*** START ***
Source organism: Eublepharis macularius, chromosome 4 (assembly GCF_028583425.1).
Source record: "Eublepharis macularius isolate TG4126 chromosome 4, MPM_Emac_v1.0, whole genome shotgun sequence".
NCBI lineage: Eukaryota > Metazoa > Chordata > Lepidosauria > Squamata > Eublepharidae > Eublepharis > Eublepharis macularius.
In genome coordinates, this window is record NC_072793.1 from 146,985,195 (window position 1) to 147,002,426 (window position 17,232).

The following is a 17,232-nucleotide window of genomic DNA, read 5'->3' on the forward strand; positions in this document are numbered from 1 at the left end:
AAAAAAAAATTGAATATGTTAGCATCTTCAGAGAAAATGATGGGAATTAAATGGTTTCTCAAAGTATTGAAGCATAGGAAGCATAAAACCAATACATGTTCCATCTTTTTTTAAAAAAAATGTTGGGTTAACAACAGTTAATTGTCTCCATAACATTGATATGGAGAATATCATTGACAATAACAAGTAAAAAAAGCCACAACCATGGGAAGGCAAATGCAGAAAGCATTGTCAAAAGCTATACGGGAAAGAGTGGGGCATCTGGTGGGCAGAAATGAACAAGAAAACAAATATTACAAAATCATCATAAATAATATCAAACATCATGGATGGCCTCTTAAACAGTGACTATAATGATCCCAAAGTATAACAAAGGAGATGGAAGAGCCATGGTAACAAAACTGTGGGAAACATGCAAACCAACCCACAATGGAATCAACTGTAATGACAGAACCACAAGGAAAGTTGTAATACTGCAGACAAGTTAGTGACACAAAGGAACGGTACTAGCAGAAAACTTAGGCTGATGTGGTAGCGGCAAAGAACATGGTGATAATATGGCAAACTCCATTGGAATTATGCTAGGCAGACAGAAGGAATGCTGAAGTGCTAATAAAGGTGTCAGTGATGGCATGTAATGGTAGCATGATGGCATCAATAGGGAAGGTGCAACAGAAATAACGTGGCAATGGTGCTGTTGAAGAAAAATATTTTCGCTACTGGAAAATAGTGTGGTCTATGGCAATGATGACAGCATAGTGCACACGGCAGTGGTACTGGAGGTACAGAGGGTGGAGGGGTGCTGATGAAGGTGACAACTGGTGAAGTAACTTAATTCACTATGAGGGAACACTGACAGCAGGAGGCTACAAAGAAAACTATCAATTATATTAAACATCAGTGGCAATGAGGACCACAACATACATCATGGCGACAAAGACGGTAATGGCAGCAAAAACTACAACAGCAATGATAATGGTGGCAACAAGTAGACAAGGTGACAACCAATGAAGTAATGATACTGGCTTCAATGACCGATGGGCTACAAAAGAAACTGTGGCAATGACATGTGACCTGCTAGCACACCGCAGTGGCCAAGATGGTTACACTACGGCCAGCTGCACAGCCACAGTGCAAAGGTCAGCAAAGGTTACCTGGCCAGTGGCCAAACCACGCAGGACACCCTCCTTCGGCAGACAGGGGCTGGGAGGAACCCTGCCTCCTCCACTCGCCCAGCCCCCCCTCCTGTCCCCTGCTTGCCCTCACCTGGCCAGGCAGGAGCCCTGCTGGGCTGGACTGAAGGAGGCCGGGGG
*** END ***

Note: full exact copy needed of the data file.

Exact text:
Source organism: Eublepharis macularius, chromosome 4 (assembly GCF_028583425.1).
Source record: "Eublepharis macularius isolate TG4126 chromosome 4, MPM_Emac_v1.0, whole genome shotgun sequence".
NCBI lineage: Eukaryota > Metazoa > Chordata > Lepidosauria > Squamata > Eublepharidae > Eublepharis > Eublepharis macularius.
In genome coordinates, this window is record NC_072793.1 from 146,985,195 (window position 1) to 147,002,426 (window position 17,232).

The following is a 17,232-nucleotide window of genomic DNA, read 5'->3' on the forward strand; positions in this document are numbered from 1 at the left end:
AAAAAAAAATTGAATATGTTAGCATCTTCAGAGAAAATGATGGGAATTAAATGGTTTCTCAAAGTATTGAAGCATAGGAAGCATAAAACCAATACATGTTCCATCTTTTTTTAAAAAAAATGTTGGGTTAACAACAGTTAATTGTCTCCATAACATTGATATGGAGAATATCATTGACAATAACAAGTAAAAAAAGCCACAACCATGGGAAGGCAAATGCAGAAAGCATTGTCAAAAGCTATACGGGAAAGAGTGGGGCATCTGGTGGGCAGAAATGAACAAGAAAACAAATATTACAAAATCATCATAAATAATATCAAACATCATGGATGGCCTCTTAAACAGTGACTATAATGATCCCAAAGTATAACAAAGGAGATGGAAGAGCCATGGTAACAAAACTGTGGGAAACATGCAAACCAACCCACAATGGAATCAACTGTAATGACAGAACCACAAGGAAAGTTGTAATACTGCAGACAAGTTAGTGACACAAAGGAACGGTACTAGCAGAAAACTTAGGCTGATGTGGTAGCGGCAAAGAACATGGTGATAATATGGCAAACTCCATTGGAATTATGCTAGGCAGACAGAAGGAATGCTGAAGTGCTAATAAAGGTGTCAGTGATGGCATGTAATGGTAGCATGATGGCATCAATAGGGAAGGTGCAACAGAAATAACGTGGCAATGGTGCTGTTGAAGAAAAATATTTTCGCTACTGGAAAATAGTGTGGTCTATGGCAATGATGACAGCATAGTGCACACGGCAGTGGTACTGGAGGTACAGAGGGTGGAGGGGTGCTGATGAAGGTGACAACTGGTGAAGTAACTTAATTCACTATGAGGGAACACTGACAGCAGGAGGCTACAAAGAAAACTATCAATTATATTAAACATCAGTGGCAATGAGGACCACAACATACATCATGGCGACAAAGACGGTAATGGCAGCAAAAACTACAACAGCAATGATAATGGTGGCAACAAGTAGACAAGGTGACAACCAATGAAGTAATGATACTGGCTTCAATGACCGATGGGCTACAAAAGAAACTGTGGCAATGACATGTGACCTGCTAGCACACCGCAGTGGCCAAGATGGTTACACTACGGCCAGCTGCACAGCCACAGTGCAAAGGTCAGCAAAGGTTACCTGGCCAGTGGCCAAACCACGCAGGACACCCTCCTTCGGCAGACAGGGGCTGGGAGGAACCCTGCCTCCTCCACTCGCCCAGCCCCCCCTCCTGTCCCCTGCTTGCCCTCACCTGGCCAGGCAGGAGCCCTGCTGGGCTGGACTGAAGGAGGCCGGGGG